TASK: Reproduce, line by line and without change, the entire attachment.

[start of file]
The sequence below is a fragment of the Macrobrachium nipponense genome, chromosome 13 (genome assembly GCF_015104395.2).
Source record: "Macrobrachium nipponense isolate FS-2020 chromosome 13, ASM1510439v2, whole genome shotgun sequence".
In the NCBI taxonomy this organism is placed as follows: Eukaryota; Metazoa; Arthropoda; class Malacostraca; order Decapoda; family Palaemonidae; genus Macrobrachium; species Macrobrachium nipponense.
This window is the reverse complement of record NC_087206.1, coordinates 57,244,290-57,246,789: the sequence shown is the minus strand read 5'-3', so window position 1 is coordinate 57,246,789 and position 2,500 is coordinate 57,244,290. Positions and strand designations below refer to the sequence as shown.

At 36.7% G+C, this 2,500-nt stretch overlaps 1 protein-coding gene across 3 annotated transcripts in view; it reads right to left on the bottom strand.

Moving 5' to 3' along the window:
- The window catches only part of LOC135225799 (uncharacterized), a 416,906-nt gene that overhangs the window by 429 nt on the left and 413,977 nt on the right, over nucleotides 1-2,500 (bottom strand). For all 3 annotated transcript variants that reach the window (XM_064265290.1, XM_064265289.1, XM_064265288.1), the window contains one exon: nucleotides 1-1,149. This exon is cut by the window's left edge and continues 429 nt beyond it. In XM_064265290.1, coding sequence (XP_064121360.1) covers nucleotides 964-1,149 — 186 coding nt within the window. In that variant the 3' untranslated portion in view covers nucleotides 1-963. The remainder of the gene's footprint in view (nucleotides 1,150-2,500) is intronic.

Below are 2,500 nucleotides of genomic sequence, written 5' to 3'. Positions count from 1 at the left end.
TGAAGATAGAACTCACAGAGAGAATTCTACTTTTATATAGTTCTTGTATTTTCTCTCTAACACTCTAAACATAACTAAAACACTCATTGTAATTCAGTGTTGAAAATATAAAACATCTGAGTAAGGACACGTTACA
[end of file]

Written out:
The sequence below is a fragment of the Macrobrachium nipponense genome, chromosome 13 (genome assembly GCF_015104395.2).
Source record: "Macrobrachium nipponense isolate FS-2020 chromosome 13, ASM1510439v2, whole genome shotgun sequence".
In the NCBI taxonomy this organism is placed as follows: Eukaryota; Metazoa; Arthropoda; class Malacostraca; order Decapoda; family Palaemonidae; genus Macrobrachium; species Macrobrachium nipponense.
This window is the reverse complement of record NC_087206.1, coordinates 57,244,290-57,246,789: the sequence shown is the minus strand read 5'-3', so window position 1 is coordinate 57,246,789 and position 2,500 is coordinate 57,244,290. Positions and strand designations below refer to the sequence as shown.

At 36.7% G+C, this 2,500-nt stretch overlaps 1 protein-coding gene across 3 annotated transcripts in view; it reads right to left on the bottom strand.

Moving 5' to 3' along the window:
- The window catches only part of LOC135225799 (uncharacterized), a 416,906-nt gene that overhangs the window by 429 nt on the left and 413,977 nt on the right, over nucleotides 1-2,500 (bottom strand). For all 3 annotated transcript variants that reach the window (XM_064265290.1, XM_064265289.1, XM_064265288.1), the window contains one exon: nucleotides 1-1,149. This exon is cut by the window's left edge and continues 429 nt beyond it. In XM_064265290.1, coding sequence (XP_064121360.1) covers nucleotides 964-1,149 — 186 coding nt within the window. In that variant the 3' untranslated portion in view covers nucleotides 1-963. The remainder of the gene's footprint in view (nucleotides 1,150-2,500) is intronic.

Below are 2,500 nucleotides of genomic sequence, written 5' to 3'. Positions count from 1 at the left end.
TGAAGATAGAACTCACAGAGAGAATTCTACTTTTATATAGTTCTTGTATTTTCTCTCTAACACTCTAAACATAACTAAAACACTCATTGTAATTCAGTGTTGAAAATATAAAACATCTGAGTAAGGACACGTTACA